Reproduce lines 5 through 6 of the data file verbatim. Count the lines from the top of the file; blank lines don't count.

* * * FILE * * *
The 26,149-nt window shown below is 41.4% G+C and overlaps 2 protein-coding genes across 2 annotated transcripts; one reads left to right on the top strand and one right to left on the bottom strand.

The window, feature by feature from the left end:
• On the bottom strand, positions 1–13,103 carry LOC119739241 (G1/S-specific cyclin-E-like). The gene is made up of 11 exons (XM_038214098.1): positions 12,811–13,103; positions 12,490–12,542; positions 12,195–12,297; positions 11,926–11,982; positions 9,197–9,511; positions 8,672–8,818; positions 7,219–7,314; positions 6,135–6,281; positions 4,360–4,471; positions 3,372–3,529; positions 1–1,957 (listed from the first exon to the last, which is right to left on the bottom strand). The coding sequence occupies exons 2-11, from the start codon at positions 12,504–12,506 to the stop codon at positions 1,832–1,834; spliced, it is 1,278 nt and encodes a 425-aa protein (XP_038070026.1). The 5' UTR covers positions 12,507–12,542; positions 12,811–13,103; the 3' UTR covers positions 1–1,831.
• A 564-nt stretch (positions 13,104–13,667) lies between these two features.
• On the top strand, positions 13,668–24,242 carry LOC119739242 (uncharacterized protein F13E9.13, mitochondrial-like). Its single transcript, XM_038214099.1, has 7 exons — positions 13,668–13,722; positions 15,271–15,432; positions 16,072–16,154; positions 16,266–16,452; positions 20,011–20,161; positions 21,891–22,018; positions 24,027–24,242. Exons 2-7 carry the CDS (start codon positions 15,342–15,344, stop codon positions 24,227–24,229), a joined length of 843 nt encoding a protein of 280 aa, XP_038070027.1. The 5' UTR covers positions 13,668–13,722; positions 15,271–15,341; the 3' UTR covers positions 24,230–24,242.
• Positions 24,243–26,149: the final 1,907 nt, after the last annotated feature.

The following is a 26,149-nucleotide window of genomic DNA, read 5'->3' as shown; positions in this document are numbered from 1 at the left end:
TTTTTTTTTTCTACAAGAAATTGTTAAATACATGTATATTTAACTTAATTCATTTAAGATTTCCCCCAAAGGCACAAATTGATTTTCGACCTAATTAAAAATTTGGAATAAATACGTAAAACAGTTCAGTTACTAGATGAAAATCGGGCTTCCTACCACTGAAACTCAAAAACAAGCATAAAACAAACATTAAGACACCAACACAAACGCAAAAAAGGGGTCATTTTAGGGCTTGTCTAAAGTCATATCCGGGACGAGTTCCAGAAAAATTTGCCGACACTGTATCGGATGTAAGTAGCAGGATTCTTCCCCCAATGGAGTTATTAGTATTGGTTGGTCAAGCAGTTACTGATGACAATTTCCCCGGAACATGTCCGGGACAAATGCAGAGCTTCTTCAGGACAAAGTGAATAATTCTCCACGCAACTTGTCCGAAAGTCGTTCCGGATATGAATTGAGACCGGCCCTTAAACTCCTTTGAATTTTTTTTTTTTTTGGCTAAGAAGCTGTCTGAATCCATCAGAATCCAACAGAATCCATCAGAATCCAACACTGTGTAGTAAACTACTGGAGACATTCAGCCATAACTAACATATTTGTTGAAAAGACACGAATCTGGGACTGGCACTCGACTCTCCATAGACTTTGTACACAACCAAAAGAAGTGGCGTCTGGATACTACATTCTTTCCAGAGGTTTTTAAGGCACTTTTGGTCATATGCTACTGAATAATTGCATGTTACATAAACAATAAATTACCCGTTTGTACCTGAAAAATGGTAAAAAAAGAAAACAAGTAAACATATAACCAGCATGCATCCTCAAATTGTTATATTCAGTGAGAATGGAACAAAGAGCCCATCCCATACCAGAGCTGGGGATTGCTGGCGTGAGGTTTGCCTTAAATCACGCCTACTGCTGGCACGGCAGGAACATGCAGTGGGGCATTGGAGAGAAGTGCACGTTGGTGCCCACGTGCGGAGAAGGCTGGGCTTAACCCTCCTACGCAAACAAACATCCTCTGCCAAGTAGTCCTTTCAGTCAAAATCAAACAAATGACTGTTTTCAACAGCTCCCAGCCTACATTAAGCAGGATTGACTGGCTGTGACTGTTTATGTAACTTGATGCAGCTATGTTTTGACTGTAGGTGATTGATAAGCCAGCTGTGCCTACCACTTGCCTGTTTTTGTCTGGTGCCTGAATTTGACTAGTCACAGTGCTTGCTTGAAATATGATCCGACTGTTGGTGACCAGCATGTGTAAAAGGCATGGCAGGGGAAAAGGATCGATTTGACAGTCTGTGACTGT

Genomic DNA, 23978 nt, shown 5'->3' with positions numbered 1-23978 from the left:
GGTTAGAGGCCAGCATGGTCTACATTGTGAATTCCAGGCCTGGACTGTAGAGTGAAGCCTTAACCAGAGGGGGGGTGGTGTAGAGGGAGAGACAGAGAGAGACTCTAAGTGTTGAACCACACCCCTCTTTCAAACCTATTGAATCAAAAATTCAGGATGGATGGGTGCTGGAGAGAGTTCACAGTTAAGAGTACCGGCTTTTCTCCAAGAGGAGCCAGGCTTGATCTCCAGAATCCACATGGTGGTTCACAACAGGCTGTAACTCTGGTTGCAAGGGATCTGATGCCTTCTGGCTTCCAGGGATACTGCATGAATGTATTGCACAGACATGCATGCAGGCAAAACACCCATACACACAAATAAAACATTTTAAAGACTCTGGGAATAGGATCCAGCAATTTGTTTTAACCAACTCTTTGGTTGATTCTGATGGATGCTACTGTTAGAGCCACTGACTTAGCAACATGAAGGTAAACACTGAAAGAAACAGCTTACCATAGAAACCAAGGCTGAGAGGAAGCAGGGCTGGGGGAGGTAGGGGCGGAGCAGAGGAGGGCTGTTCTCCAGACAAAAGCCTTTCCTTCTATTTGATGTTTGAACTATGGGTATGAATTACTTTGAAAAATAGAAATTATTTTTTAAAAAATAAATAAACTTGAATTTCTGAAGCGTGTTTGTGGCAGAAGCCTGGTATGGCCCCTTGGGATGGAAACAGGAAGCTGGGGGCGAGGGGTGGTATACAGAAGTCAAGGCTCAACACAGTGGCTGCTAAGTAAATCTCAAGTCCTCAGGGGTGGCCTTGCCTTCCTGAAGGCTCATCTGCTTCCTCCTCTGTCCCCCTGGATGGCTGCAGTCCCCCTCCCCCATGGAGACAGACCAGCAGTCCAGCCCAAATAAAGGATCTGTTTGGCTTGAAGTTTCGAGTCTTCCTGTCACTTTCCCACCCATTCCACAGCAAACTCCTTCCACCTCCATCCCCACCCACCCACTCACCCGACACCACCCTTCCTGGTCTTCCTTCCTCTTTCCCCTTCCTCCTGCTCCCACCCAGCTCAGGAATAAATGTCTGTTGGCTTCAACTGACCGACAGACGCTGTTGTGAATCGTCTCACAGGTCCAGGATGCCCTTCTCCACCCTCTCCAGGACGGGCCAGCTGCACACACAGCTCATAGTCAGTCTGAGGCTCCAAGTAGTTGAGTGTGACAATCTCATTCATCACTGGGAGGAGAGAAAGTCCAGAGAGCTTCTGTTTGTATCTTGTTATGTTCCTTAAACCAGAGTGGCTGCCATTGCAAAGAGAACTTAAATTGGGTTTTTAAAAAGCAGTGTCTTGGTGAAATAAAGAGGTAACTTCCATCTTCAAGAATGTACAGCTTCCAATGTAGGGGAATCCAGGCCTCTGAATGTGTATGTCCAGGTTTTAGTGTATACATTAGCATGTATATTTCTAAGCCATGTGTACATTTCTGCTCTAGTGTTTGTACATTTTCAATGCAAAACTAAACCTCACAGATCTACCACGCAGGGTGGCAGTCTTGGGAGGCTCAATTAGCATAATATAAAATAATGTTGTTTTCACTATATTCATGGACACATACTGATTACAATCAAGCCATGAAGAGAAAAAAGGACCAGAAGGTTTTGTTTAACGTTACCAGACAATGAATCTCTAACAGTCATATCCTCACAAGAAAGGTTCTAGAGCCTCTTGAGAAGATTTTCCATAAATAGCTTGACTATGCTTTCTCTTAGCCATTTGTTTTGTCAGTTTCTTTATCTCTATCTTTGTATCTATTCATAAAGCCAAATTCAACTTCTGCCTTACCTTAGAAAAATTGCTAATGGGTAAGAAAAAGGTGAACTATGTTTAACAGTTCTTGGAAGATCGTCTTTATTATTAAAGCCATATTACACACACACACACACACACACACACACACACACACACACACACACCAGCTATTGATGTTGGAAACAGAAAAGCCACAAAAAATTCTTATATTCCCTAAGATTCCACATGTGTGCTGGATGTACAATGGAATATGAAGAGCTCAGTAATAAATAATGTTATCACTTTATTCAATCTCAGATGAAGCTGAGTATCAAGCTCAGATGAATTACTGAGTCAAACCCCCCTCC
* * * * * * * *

• On the top strand, positions 13,668–24,242 carry LOC119739242 (uncharacterized protein F13E9.13, mitochondrial-like). Its single transcript, XM_038214099.1, has 7 exons — positions 13,668–13,722; positions 15,271–15,432; positions 16,072–16,154; positions 16,266–16,452; positions 20,011–20,161; positions 21,891–22,018; positions 24,027–24,242. Exons 2-7 carry the CDS (start codon positions 15,342–15,344, stop codon positions 24,227–24,229), a joined length of 843 nt encoding a protein of 280 aa, XP_038070027.1. The 5' UTR covers positions 13,668–13,722; positions 15,271–15,341; the 3' UTR covers positions 24,230–24,242.
• Positions 24,243–26,149: the final 1,907 nt, after the last annotated feature.